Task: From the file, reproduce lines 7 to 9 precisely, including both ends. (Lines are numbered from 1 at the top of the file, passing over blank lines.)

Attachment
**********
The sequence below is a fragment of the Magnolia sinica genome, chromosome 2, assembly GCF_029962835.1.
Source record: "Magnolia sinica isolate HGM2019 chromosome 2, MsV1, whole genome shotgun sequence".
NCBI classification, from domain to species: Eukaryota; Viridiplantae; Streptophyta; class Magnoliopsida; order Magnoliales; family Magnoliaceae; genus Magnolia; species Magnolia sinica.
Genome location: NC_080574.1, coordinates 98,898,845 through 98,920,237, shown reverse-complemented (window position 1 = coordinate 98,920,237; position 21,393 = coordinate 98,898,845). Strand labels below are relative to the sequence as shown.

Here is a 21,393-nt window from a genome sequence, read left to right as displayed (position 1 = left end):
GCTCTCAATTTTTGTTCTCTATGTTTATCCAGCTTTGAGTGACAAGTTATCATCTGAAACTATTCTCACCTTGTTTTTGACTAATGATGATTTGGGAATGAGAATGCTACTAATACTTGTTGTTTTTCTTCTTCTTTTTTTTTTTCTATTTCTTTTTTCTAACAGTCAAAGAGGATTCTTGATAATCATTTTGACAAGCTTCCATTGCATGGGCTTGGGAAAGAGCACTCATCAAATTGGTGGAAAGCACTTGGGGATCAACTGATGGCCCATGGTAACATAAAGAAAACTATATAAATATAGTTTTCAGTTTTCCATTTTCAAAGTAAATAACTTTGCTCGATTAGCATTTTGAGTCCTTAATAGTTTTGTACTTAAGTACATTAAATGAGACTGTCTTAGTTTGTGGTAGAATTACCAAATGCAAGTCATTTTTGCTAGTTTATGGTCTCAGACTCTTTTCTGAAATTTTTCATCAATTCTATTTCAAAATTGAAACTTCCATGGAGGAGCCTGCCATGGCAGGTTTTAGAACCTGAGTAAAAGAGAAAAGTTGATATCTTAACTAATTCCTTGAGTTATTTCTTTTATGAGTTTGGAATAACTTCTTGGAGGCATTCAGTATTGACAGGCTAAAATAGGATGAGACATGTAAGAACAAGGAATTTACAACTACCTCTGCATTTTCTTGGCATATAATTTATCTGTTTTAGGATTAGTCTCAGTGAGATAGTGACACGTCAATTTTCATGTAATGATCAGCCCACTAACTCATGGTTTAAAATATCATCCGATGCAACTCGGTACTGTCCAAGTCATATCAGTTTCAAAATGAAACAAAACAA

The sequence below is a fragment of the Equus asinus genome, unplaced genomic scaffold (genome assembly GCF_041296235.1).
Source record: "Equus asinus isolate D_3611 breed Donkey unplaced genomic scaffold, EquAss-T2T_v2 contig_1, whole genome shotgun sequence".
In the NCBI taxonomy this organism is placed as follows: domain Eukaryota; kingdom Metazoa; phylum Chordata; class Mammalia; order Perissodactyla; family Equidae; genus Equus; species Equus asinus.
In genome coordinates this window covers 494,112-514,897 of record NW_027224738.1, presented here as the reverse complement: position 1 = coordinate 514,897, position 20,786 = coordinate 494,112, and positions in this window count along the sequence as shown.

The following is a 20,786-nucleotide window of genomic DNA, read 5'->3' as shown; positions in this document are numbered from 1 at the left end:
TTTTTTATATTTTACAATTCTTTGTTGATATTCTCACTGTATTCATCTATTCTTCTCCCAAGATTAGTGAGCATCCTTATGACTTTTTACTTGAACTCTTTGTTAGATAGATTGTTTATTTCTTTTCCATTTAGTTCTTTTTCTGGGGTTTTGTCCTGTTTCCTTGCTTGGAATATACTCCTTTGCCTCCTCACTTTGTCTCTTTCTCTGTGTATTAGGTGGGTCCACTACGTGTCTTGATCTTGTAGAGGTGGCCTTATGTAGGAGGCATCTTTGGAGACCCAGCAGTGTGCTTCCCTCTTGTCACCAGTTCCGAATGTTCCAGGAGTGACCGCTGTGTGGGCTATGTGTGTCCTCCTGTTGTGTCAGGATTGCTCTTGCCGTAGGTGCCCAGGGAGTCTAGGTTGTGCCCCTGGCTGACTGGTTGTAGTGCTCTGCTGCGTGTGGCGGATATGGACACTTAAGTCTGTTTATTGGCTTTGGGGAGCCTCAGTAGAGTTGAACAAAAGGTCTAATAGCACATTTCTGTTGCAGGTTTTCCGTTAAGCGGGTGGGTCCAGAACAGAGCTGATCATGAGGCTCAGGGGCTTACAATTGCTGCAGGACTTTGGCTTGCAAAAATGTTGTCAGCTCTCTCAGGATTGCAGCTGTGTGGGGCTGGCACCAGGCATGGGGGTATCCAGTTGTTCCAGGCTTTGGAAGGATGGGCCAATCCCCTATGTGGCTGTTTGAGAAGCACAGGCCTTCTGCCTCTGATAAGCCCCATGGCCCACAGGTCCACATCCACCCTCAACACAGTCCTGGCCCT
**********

The sequence below is a fragment of the Equus asinus genome, unplaced genomic scaffold (genome assembly GCF_041296235.1).
Source record: "Equus asinus isolate D_3611 breed Donkey unplaced genomic scaffold, EquAss-T2T_v2 contig_1, whole genome shotgun sequence".
In the NCBI taxonomy this organism is placed as follows: domain Eukaryota; kingdom Metazoa; phylum Chordata; class Mammalia; order Perissodactyla; family Equidae; genus Equus; species Equus asinus.